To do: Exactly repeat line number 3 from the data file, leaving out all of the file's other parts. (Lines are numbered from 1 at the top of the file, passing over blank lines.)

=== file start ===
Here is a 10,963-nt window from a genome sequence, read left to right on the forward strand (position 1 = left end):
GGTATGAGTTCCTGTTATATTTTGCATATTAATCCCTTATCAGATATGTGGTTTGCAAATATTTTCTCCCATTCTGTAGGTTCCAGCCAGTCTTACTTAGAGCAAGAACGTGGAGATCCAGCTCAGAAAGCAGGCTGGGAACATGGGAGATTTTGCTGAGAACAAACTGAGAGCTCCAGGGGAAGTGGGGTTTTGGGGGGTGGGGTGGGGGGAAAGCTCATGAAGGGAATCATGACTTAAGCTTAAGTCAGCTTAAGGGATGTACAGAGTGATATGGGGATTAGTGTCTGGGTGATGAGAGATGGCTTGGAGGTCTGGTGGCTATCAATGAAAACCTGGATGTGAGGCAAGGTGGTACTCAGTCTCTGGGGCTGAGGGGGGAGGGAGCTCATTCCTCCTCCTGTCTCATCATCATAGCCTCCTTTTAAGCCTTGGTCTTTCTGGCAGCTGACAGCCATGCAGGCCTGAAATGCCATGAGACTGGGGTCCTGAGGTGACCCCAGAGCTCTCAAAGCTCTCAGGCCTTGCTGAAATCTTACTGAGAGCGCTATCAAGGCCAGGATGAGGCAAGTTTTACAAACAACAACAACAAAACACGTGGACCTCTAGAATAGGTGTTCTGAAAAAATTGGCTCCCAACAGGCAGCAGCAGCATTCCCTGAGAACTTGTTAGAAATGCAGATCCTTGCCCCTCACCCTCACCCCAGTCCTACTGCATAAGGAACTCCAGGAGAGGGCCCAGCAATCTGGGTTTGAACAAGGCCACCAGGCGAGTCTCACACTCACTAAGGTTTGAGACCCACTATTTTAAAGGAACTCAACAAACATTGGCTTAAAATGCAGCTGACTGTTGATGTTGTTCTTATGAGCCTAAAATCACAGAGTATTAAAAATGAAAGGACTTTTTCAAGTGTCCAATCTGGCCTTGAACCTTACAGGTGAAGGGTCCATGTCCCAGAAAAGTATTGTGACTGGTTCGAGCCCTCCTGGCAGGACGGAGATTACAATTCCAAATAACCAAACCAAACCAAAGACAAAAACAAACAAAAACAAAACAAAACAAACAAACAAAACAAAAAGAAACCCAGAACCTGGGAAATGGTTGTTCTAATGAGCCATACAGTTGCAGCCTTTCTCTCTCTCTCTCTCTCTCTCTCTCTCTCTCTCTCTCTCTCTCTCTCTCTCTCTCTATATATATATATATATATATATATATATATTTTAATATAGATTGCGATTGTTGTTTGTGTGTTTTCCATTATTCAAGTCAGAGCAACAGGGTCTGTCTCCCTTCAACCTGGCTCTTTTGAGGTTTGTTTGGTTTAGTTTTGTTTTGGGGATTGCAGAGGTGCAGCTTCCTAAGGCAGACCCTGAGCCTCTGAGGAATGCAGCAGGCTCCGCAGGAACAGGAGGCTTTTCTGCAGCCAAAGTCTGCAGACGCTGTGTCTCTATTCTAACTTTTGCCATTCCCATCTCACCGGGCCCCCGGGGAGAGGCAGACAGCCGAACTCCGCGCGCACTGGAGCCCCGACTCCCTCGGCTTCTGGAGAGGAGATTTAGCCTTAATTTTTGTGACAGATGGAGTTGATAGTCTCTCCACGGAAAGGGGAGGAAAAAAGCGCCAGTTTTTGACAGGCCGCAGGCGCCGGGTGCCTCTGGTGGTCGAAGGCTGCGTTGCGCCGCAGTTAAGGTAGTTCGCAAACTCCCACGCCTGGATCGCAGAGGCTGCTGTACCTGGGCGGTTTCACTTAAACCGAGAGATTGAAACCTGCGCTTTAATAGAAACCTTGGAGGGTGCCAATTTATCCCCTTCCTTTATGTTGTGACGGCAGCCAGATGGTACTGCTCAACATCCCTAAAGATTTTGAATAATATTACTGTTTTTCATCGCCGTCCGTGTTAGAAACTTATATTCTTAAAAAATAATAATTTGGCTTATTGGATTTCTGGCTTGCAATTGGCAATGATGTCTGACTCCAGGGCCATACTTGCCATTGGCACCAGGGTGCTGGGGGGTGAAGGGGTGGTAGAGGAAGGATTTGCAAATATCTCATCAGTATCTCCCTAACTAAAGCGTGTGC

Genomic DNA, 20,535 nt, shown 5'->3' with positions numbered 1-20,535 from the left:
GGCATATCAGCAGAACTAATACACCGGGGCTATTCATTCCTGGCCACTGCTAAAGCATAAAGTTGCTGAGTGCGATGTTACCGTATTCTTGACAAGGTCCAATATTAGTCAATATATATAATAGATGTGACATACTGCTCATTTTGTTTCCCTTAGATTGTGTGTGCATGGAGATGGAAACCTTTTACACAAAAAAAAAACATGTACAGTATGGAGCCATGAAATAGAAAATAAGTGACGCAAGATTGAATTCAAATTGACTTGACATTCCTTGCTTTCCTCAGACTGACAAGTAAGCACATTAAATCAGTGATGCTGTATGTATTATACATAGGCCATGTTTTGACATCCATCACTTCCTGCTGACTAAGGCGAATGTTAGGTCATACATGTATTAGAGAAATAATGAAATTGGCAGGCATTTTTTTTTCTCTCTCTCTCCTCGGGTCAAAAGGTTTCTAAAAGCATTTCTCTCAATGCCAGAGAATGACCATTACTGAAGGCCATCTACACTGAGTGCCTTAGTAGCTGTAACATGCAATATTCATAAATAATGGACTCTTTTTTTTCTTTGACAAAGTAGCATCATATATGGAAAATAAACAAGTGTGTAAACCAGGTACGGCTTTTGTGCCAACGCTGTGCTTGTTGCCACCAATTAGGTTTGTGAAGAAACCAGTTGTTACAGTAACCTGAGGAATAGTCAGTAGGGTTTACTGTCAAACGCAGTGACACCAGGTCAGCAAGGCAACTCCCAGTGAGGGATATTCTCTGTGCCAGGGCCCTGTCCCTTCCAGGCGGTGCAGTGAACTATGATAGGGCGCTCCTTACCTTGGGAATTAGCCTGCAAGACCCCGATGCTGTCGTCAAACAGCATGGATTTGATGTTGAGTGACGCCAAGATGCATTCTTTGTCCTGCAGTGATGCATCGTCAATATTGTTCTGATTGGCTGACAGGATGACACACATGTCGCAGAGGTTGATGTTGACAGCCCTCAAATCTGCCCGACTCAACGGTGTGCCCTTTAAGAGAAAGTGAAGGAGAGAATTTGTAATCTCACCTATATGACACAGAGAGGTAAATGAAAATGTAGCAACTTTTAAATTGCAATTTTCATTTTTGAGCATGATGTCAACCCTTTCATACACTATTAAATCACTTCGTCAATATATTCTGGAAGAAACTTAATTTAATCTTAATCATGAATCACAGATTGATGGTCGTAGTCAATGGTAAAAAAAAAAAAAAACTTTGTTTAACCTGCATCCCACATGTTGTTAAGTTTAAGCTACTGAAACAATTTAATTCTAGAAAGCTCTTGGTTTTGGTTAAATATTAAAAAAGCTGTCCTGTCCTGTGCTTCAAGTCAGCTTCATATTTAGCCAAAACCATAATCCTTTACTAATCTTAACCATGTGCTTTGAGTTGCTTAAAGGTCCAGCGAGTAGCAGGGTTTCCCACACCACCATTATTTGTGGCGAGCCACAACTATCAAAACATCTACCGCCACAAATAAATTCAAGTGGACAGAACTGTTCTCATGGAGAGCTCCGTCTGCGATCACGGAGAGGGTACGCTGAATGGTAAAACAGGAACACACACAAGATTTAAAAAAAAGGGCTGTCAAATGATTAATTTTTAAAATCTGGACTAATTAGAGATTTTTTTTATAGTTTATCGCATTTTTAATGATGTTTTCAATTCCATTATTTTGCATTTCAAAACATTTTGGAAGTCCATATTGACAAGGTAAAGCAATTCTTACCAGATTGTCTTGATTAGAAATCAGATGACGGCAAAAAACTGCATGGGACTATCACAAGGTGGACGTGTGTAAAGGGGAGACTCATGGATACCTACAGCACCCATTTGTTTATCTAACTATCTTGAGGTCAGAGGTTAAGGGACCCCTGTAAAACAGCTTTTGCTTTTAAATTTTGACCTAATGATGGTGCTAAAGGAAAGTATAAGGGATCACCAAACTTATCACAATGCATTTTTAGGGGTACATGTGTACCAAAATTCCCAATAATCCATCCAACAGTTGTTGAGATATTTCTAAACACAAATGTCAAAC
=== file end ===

Genomic DNA, 20,535 nt, shown 5'->3' with positions numbered 1-20,535 from the left: